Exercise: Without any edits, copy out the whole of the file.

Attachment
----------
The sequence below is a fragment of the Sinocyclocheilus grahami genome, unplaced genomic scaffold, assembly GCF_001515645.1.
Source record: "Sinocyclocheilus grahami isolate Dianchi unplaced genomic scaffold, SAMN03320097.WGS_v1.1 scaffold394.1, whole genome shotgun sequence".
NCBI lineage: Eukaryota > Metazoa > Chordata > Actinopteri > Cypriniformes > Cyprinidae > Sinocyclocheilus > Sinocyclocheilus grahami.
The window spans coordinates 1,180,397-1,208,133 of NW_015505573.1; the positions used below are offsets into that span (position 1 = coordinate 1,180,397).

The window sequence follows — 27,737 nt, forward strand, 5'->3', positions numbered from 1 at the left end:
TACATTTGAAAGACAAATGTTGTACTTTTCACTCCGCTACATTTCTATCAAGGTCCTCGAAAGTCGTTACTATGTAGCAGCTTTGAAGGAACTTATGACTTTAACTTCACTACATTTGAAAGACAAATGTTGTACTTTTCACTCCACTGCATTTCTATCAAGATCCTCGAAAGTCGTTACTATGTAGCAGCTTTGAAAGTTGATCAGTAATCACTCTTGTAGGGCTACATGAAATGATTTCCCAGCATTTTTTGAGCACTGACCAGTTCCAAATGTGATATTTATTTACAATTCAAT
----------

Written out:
The sequence below is a fragment of the Sinocyclocheilus grahami genome, unplaced genomic scaffold, assembly GCF_001515645.1.
Source record: "Sinocyclocheilus grahami isolate Dianchi unplaced genomic scaffold, SAMN03320097.WGS_v1.1 scaffold394.1, whole genome shotgun sequence".
NCBI lineage: Eukaryota > Metazoa > Chordata > Actinopteri > Cypriniformes > Cyprinidae > Sinocyclocheilus > Sinocyclocheilus grahami.
The window spans coordinates 1,180,397-1,208,133 of NW_015505573.1; the positions used below are offsets into that span (position 1 = coordinate 1,180,397).

The window sequence follows — 27,737 nt, forward strand, 5'->3', positions numbered from 1 at the left end:
TACATTTGAAAGACAAATGTTGTACTTTTCACTCCGCTACATTTCTATCAAGGTCCTCGAAAGTCGTTACTATGTAGCAGCTTTGAAGGAACTTATGACTTTAACTTCACTACATTTGAAAGACAAATGTTGTACTTTTCACTCCACTGCATTTCTATCAAGATCCTCGAAAGTCGTTACTATGTAGCAGCTTTGAAAGTTGATCAGTAATCACTCTTGTAGGGCTACATGAAATGATTTCCCAGCATTTTTTGAGCACTGACCAGTTCCAAATGTGATATTTATTTACAATTCAAT